We all know that performance management has, in the past, had a bad rap.
In any given organisation, we suspect that performance reviews and appraisals have, at some time, been viewed simply as a check-box exercise and neither managers nor team members have seen the value in these meetings.
And perhaps it’s not surprising.
For years, performance management has looked backwards, retrospectively addressing performance issues and/or being seen as the input to the reward process. It became an admin task that no one wanted to do well: managers complied to tick the box and individuals dreaded the inevitable dredging up of long-forgotten actions set months ago.
And yet performance conversations could hold such value.
Quite simply, people struggle to see the value that performance appraisals can have: research revealed that 95% of managers aren’t satisfied with how they run and, in the past, a mere 8% of organisations consider performance management to be a valuable use of time.
How did an inherently effective tool end up being so dreaded and lacking in value?
The answer is simple: because often the focus is on driving up a metric around ‘getting the review done’ rather than that the value-add that comes with engagement.
The old adage of ‘you can’t manage what you can’t measure’ is often used to justify measuring completion rates. We see talent leaders asked to report on completion rates as a way of demonstrating that performance review is alive and kicking in the organisation. But measuring for measuring’s sake is just rhetoric to put a number in a box unless what we’re measuring is the right thing.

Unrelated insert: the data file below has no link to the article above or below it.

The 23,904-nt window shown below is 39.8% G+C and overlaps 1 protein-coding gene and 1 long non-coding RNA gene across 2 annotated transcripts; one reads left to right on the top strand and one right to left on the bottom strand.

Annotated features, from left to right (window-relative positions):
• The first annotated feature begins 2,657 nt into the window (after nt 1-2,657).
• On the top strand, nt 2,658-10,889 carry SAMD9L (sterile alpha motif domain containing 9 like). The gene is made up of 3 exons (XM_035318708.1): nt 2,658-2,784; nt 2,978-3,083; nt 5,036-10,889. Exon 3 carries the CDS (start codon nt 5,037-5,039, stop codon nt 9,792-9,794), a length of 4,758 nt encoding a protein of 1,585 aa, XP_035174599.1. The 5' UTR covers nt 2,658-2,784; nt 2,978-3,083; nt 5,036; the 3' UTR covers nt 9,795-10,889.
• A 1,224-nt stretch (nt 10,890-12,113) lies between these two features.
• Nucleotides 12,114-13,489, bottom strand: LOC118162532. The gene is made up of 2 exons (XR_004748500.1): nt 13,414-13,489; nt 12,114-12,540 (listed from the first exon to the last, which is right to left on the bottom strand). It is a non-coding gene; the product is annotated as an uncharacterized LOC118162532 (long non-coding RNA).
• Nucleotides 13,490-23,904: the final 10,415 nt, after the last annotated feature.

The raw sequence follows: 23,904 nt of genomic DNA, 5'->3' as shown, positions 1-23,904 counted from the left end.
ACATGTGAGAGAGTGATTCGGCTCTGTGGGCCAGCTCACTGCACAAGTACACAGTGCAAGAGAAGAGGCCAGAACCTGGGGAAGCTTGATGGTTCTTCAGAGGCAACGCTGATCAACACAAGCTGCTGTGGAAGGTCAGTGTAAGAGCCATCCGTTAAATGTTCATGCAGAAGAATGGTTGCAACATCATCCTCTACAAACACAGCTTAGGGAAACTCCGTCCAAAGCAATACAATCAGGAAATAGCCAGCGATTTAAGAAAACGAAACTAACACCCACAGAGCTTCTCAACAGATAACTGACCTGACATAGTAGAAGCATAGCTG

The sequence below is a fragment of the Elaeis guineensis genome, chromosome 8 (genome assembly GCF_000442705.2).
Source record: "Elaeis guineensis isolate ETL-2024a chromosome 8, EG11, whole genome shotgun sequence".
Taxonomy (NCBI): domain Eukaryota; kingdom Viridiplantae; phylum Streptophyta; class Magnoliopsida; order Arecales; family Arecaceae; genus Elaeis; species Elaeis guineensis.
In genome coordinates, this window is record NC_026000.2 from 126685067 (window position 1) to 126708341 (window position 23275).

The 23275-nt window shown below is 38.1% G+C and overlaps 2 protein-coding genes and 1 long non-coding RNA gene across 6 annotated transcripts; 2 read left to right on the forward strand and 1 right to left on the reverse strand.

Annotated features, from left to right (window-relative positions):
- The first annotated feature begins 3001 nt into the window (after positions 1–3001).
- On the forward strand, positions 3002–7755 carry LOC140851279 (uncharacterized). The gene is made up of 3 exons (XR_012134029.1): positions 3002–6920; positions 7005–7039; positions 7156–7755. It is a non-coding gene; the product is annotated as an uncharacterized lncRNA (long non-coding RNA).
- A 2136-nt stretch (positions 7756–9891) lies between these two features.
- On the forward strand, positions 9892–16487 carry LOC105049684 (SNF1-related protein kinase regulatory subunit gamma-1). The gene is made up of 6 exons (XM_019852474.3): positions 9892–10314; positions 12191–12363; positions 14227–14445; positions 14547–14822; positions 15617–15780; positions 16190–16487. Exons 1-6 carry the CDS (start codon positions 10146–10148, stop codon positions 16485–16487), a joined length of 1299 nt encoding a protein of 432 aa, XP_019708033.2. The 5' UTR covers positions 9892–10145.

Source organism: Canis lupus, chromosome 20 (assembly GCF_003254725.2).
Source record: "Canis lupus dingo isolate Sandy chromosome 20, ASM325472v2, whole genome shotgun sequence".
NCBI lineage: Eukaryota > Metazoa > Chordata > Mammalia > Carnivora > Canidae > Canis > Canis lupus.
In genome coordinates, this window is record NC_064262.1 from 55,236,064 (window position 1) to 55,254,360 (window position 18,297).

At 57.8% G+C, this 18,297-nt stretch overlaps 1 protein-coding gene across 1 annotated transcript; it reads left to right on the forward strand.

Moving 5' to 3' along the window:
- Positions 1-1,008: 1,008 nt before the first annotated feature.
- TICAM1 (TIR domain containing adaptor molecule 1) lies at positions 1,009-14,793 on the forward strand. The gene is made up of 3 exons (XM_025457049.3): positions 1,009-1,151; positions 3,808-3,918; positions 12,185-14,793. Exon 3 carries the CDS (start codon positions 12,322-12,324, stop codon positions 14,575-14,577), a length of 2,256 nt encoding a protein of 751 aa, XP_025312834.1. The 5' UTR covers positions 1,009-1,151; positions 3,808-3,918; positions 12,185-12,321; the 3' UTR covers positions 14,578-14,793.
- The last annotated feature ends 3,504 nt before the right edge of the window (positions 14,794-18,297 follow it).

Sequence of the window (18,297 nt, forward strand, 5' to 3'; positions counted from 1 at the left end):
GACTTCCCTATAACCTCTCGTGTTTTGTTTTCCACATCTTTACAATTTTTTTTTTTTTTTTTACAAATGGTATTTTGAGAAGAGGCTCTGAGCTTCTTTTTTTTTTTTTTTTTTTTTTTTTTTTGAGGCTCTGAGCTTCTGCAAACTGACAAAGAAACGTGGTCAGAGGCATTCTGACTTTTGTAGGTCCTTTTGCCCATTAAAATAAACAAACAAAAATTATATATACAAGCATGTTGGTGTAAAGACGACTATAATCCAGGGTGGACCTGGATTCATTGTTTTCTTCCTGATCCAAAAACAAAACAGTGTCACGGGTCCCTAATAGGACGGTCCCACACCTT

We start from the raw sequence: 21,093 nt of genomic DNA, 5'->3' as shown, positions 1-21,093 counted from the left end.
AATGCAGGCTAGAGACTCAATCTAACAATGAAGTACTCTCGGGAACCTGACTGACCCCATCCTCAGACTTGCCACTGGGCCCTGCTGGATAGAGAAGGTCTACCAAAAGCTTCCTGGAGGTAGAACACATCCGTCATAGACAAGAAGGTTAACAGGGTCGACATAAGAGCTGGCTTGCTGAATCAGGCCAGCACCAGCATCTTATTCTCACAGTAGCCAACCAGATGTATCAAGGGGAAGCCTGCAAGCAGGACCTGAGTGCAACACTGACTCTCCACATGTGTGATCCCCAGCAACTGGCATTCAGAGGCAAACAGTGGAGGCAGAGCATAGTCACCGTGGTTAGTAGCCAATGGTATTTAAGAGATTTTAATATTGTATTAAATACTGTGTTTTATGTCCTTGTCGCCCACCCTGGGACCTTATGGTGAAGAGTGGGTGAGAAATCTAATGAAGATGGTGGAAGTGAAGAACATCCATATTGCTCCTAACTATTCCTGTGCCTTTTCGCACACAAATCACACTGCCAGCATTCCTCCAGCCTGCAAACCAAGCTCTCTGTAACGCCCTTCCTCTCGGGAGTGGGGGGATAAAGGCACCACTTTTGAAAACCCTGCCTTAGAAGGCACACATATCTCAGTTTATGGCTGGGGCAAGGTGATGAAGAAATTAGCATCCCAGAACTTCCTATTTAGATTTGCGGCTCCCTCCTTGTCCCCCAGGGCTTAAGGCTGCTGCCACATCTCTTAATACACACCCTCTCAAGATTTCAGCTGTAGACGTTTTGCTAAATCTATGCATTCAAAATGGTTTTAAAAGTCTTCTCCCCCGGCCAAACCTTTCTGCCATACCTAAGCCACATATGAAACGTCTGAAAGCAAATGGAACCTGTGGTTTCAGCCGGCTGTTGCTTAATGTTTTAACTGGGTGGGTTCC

For years, performance management software displayed little more than completion rates, so it’s understandable that this was the typical variable measured across the board. The question is, does completing the process alone lead to engagement with the objectives and achievement of the goals?
A new view of performance appraisals: driving compliance through engagement
It’s clear that some areas of the organisation may need a focus on compliance. Perhaps reported completion rates are required by suppliers, customers, or external inspectorates.
But the driver of compliance is engagement.
For one Head Light client redesigning its performance review process, it defined its goal to be one of changing the “culture and engaging the workforce in meaningful conversations about both their own and their Force's development and performance.” (Cleveland Police)
With the right technology supporting you and a reframing of the purpose of performance management, you can get greater engagement (and not just compliance) - and better business results.
- Reframe The Purpose Of Performance Management.
Many organisations that have successfully transformed performance management have gone back to basics and examined the underlying and fundamental purpose of managing performance. Instead of solving performance issues in a small portion of the workforce, their focus is now on proactively developing and engaging all employees. This is important, given that employees increasingly look to their employers for meaningful work and growth opportunities.
The opportunity for transformation lies largely with progressive action from HR leaders, as Ian Lee-Emery of Head Light identifies: